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NAPS Legislative Counsel
As Election Day approaches, NAPS continues to target resources through SPAC, its political war chest, to House and Senate candidates—both Democrat and Republican—committed to a strong postal system and the preservation of civil service benefits. When you vote on Nov. 6, please vote for congressional lawmakers committed to these same goals.
There is no doubt about it. The upcoming mid-term congressional elections could be consequential for the Postal Service and its employees. Most notably, a Democratic takeover of at least one legislative chamber of Congress could seriously obstruct efforts by President Trump and others to privatize the Postal Service and cut employee and retiree benefits.
Right now, the most likely result, polls suggest, is a “blue wave” of Democrat wins that upend Republican control in the House. An even bigger blue wave could put control of the Senate in play, although that is less likely. Control by the Democrats of even one legislative chamber would create obstacles for Trump’s legislative agenda on Capitol Hill.
To take control of the House, Democrats need to gain at least 23 seats in the Nov. 6 election. Polls suggest Democrats could take 20 to 40 seats. Over the past several months, polls increasingly have shown Democrats with a significant lead among registered voters in the so-called generic congressional ballot. The Democrat lead in mid-September, according to Real Clear Politics, was even larger than the 11.5 percentage point lead Democrats held in generic congressional polls in 2006 when they took over both the House and Senate.
A Democratic takeover of the Senate, however, faces challenges. In the Senate, Democrats are defending three times as many seats as Republicans, with 10 Senate Democrats running in states won by Trump two years ago. Three of the most endangered Democrats are strong allies to NAPS on postal issues: Sens. Heidi Heitkamp in North Dakota, Jon Tester in Montana and Claire McCaskill in Missouri.
All three are members of the Senate committee that oversees the Postal Service; McCaskill is the ranking Democrat on that panel. All three have been particularly aggressive in their oversight of the Postal Service and insistent on prompt service to their rural constituents. In 2015, Tester became the first sponsor of MSPB appeal rights legislation for EAS employees.
Mindful of the re-election challenges these key allies face, NAPS has targeted SPAC funds to their campaigns, along with other Senate and House candidates—Democrat and Republican—committed to a strong Postal Service and the preservation of civil service employee and retiree benefits.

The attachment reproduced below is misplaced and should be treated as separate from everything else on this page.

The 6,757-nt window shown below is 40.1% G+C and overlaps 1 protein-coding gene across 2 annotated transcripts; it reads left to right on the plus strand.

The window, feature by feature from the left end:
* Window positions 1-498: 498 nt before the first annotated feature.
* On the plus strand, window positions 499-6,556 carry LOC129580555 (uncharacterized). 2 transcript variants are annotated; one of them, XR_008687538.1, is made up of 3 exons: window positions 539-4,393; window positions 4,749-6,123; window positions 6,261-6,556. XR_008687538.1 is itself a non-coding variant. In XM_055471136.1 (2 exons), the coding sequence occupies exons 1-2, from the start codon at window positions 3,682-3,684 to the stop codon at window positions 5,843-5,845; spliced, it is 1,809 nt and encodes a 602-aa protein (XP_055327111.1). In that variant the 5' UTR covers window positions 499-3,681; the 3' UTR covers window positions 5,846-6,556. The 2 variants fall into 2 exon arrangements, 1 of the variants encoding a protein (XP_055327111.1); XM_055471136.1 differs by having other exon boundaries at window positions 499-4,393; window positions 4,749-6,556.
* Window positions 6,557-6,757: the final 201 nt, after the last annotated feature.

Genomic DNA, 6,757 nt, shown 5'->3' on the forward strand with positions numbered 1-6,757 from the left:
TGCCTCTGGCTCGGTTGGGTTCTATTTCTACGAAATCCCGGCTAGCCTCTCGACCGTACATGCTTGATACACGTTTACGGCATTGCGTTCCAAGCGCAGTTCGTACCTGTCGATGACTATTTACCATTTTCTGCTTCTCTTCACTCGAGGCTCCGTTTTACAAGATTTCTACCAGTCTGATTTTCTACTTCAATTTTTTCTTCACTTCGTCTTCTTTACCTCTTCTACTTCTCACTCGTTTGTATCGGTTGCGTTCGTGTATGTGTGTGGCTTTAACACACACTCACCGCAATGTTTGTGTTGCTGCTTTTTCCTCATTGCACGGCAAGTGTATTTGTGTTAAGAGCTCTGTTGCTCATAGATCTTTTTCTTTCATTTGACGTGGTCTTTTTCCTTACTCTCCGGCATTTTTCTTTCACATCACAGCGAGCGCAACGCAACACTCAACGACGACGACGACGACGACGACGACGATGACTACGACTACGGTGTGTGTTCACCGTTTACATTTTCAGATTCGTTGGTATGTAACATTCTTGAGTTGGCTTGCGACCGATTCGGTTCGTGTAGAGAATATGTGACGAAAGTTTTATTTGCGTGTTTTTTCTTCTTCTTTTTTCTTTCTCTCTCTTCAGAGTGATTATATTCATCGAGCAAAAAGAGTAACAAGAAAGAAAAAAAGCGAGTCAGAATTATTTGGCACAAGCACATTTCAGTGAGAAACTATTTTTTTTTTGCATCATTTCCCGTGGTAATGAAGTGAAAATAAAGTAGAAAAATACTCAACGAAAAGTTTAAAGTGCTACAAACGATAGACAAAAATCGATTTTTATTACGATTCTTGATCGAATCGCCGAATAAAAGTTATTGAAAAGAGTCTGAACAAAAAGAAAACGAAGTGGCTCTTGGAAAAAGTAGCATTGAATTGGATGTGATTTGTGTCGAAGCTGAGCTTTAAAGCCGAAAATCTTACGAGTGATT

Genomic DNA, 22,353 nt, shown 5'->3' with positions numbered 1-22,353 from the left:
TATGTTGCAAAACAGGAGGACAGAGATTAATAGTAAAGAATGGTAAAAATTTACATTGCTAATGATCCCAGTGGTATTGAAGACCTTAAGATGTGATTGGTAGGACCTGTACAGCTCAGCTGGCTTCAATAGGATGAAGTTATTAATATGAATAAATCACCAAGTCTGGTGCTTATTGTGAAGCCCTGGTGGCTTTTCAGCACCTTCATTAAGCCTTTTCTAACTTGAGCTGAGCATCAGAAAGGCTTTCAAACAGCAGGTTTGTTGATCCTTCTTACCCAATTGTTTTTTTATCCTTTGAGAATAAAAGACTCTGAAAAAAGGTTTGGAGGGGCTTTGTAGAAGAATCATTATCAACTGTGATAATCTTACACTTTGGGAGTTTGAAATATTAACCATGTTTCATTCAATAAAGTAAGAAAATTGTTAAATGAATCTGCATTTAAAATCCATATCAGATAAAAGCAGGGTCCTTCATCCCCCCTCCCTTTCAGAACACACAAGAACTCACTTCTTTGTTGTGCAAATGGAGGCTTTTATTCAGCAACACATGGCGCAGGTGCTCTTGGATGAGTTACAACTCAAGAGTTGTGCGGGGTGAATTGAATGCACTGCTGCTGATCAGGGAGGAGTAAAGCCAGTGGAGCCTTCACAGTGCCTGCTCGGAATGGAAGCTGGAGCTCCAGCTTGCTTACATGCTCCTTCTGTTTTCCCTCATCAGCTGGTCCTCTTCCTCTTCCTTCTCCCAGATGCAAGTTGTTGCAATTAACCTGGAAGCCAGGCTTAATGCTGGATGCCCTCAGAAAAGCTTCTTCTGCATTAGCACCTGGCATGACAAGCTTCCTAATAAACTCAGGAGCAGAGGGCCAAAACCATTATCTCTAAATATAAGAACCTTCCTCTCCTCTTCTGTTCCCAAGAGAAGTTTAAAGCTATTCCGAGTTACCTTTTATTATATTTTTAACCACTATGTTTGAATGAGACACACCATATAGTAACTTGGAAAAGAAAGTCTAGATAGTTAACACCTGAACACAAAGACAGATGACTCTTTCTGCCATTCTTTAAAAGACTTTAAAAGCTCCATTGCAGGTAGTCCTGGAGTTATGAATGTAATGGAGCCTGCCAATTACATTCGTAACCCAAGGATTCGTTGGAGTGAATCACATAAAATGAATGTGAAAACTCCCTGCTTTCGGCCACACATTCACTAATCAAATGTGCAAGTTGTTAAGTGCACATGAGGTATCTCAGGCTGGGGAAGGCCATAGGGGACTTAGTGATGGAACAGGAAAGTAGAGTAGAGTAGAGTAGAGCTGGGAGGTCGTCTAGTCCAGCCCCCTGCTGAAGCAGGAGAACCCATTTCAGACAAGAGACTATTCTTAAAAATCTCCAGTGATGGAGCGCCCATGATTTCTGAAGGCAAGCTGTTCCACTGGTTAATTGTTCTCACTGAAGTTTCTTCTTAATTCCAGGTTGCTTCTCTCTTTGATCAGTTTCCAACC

Postal Task Force Report Remains Under Wraps
The Trump administration, according to press reports, is planning to keep secret until after the mid-term elections a report delivered to the President in early August with recommendations for reorganizing the Postal Service. The report was generated by a task force appointed by the President earlier this year to take a long-term look at the Postal Service.
An Office of Management and Budget report earlier this year recommended privatizing the Postal Service; it’s expected the White House task force report will recommended privatization, as well. The Trump administration and Republican congressional leaders likely did not want to subject vulnerable Republican candidates to defending Postal Service privatization in the run-up to the election.
The Board of Governors Begins to Gain Members
Seven seats on the Postal Service Board of Governors remain unfilled after the Senate finally confirmed two members by a voice vote on Aug. 28: Robert M. Duncan of Kentucky and David C. Williams, the former inspector general of the U.S. Postal Service. The Board of Governors, as the body responsible for overseeing the Postal Service, has been without members for the past 20 months because of political stalemates and, at times, congressional indifference.
Under current arrangements, Duncan and Williams will not serve very long. Duncan’s term will expire Dec. 8; Williams’ appointment will expire a year later on Dec. 8, 2019. Two more BOG candidates are in the wings. Trump has announced he intends to nominate Ron A. Bloom of New York for a term expiring in 2020 and Roman Martinez IV of Florida for a term ending in 2024.
That means five more slots would remain, giving the Trump White House added opportunity over the next two years to create a board of governors committed to Trump’s emerging vision of a privatized postal system.
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